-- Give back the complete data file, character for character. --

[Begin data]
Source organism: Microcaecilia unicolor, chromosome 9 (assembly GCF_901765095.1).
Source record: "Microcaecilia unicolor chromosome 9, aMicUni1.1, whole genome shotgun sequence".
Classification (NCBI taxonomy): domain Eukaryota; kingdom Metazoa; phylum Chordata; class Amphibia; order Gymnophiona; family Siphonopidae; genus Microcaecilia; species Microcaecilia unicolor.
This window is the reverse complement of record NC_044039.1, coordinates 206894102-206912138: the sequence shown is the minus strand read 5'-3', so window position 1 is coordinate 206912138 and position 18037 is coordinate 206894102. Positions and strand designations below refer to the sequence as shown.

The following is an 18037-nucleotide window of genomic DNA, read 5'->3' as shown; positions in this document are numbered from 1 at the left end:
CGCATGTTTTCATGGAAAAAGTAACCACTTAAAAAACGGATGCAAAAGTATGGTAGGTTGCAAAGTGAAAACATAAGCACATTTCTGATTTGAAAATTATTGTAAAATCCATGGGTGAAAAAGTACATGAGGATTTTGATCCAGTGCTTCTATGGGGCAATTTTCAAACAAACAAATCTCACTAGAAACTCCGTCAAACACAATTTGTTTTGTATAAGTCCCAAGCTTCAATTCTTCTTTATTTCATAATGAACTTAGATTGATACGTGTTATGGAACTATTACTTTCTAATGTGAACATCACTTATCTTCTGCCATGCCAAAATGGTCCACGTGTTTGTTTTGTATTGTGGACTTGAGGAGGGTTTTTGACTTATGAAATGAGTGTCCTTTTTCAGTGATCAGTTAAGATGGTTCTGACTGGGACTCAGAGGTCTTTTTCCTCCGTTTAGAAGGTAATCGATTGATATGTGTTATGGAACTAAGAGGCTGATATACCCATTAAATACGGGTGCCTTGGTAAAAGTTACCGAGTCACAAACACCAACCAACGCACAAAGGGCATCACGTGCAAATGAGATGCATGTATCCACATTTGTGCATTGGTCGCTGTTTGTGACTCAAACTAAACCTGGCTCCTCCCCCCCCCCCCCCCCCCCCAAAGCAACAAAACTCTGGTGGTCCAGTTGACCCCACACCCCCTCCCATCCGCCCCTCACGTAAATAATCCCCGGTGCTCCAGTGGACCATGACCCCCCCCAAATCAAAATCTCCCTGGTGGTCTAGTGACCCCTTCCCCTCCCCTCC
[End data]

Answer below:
Source organism: Microcaecilia unicolor, chromosome 9 (assembly GCF_901765095.1).
Source record: "Microcaecilia unicolor chromosome 9, aMicUni1.1, whole genome shotgun sequence".
Classification (NCBI taxonomy): domain Eukaryota; kingdom Metazoa; phylum Chordata; class Amphibia; order Gymnophiona; family Siphonopidae; genus Microcaecilia; species Microcaecilia unicolor.
This window is the reverse complement of record NC_044039.1, coordinates 206894102-206912138: the sequence shown is the minus strand read 5'-3', so window position 1 is coordinate 206912138 and position 18037 is coordinate 206894102. Positions and strand designations below refer to the sequence as shown.

The following is an 18037-nucleotide window of genomic DNA, read 5'->3' as shown; positions in this document are numbered from 1 at the left end:
CGCATGTTTTCATGGAAAAAGTAACCACTTAAAAAACGGATGCAAAAGTATGGTAGGTTGCAAAGTGAAAACATAAGCACATTTCTGATTTGAAAATTATTGTAAAATCCATGGGTGAAAAAGTACATGAGGATTTTGATCCAGTGCTTCTATGGGGCAATTTTCAAACAAACAAATCTCACTAGAAACTCCGTCAAACACAATTTGTTTTGTATAAGTCCCAAGCTTCAATTCTTCTTTATTTCATAATGAACTTAGATTGATACGTGTTATGGAACTATTACTTTCTAATGTGAACATCACTTATCTTCTGCCATGCCAAAATGGTCCACGTGTTTGTTTTGTATTGTGGACTTGAGGAGGGTTTTTGACTTATGAAATGAGTGTCCTTTTTCAGTGATCAGTTAAGATGGTTCTGACTGGGACTCAGAGGTCTTTTTCCTCCGTTTAGAAGGTAATCGATTGATATGTGTTATGGAACTAAGAGGCTGATATACCCATTAAATACGGGTGCCTTGGTAAAAGTTACCGAGTCACAAACACCAACCAACGCACAAAGGGCATCACGTGCAAATGAGATGCATGTATCCACATTTGTGCATTGGTCGCTGTTTGTGACTCAAACTAAACCTGGCTCCTCCCCCCCCCCCCCCCCCCCCAAAGCAACAAAACTCTGGTGGTCCAGTTGACCCCACACCCCCTCCCATCCGCCCCTCACGTAAATAATCCCCGGTGCTCCAGTGGACCATGACCCCCCCCAAATCAAAATCTCCCTGGTGGTCTAGTGACCCCTTCCCCTCCCCTCC